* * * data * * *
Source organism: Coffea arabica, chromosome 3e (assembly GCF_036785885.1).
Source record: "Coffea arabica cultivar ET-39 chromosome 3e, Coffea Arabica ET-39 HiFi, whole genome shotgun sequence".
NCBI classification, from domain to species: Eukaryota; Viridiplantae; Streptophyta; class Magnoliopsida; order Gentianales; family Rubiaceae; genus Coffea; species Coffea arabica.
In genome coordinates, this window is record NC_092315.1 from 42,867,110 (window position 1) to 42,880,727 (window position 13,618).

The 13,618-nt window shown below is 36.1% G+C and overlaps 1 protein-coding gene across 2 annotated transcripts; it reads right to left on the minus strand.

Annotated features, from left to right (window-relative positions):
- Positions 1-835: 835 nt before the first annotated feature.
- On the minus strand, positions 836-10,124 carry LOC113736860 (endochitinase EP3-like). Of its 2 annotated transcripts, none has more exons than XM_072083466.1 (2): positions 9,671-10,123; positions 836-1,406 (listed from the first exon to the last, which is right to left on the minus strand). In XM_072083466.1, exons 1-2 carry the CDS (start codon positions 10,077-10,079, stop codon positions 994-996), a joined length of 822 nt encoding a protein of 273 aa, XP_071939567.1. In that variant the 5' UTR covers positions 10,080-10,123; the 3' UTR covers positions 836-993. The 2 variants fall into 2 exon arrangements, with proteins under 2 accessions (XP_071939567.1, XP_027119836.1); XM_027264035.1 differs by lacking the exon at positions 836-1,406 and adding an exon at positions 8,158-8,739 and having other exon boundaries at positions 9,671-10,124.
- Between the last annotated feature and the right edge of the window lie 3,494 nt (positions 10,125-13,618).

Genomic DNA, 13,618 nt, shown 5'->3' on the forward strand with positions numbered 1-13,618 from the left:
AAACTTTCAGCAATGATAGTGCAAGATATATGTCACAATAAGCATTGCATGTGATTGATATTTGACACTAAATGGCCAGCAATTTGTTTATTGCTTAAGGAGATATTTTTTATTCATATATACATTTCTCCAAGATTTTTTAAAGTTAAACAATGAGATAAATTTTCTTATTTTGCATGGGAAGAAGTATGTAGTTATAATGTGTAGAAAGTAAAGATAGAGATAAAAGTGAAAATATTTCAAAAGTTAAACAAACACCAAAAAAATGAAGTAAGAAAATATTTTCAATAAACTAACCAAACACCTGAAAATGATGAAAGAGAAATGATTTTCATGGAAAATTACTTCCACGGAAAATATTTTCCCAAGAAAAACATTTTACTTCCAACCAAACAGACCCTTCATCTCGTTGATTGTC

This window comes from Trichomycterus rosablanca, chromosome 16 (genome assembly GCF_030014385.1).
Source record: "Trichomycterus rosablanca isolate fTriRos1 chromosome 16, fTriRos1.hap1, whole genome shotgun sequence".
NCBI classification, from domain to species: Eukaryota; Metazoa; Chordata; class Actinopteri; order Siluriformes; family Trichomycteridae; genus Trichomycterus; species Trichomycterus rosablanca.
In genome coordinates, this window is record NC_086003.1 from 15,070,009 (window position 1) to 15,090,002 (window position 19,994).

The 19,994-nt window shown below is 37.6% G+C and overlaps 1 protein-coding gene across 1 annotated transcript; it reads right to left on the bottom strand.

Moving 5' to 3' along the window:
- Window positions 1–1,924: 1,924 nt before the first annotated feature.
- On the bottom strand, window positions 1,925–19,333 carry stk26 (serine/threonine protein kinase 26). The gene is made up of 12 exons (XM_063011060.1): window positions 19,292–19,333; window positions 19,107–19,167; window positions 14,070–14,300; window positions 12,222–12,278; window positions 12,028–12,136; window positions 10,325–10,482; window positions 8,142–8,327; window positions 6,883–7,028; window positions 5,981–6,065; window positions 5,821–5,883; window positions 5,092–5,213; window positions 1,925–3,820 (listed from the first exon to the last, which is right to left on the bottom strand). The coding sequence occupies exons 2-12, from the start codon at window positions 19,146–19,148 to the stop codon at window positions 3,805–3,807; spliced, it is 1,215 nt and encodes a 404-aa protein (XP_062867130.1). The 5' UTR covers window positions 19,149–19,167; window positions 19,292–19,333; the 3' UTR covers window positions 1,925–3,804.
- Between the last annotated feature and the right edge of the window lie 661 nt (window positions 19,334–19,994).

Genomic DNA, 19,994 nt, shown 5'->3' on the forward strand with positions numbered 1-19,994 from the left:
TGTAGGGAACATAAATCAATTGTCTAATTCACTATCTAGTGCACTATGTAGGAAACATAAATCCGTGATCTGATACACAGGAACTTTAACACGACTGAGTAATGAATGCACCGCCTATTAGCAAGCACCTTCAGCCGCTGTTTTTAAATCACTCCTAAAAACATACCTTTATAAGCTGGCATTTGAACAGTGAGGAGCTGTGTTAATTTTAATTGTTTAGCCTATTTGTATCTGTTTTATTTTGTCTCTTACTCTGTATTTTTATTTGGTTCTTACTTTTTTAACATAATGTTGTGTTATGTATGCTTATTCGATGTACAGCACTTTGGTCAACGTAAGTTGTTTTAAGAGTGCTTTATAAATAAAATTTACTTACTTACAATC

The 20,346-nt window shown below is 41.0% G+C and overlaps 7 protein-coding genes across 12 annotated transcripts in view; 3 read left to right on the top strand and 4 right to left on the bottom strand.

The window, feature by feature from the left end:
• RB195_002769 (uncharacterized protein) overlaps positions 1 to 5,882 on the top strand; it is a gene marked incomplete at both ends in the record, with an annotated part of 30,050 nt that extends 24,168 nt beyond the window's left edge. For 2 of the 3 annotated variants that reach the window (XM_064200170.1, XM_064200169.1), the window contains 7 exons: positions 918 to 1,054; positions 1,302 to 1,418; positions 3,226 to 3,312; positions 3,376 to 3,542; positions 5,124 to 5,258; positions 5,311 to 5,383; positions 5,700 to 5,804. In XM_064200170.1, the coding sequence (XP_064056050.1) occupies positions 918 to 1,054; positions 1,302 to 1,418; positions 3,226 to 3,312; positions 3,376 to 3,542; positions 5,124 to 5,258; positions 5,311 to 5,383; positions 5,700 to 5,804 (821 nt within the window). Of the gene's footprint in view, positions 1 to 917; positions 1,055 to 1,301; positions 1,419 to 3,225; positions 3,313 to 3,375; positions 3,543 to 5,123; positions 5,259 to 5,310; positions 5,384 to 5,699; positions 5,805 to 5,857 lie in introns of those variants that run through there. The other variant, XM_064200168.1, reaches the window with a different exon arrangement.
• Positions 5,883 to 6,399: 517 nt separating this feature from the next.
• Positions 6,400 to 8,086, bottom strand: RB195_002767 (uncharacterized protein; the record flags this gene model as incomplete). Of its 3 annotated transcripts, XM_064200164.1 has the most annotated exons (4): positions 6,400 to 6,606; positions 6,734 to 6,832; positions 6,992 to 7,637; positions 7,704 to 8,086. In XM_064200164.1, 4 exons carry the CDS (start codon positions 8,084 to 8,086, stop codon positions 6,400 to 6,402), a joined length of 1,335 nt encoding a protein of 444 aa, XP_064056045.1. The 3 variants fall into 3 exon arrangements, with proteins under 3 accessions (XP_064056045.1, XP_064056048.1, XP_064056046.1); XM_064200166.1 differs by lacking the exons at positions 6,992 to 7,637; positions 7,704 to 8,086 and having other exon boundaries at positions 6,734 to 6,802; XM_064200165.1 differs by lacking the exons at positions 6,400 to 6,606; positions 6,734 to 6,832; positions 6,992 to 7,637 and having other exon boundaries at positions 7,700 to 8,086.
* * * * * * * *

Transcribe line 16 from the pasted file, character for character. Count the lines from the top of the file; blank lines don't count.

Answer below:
The 19,994-nt window shown below is 37.6% G+C and overlaps 1 protein-coding gene across 1 annotated transcript; it reads right to left on the bottom strand.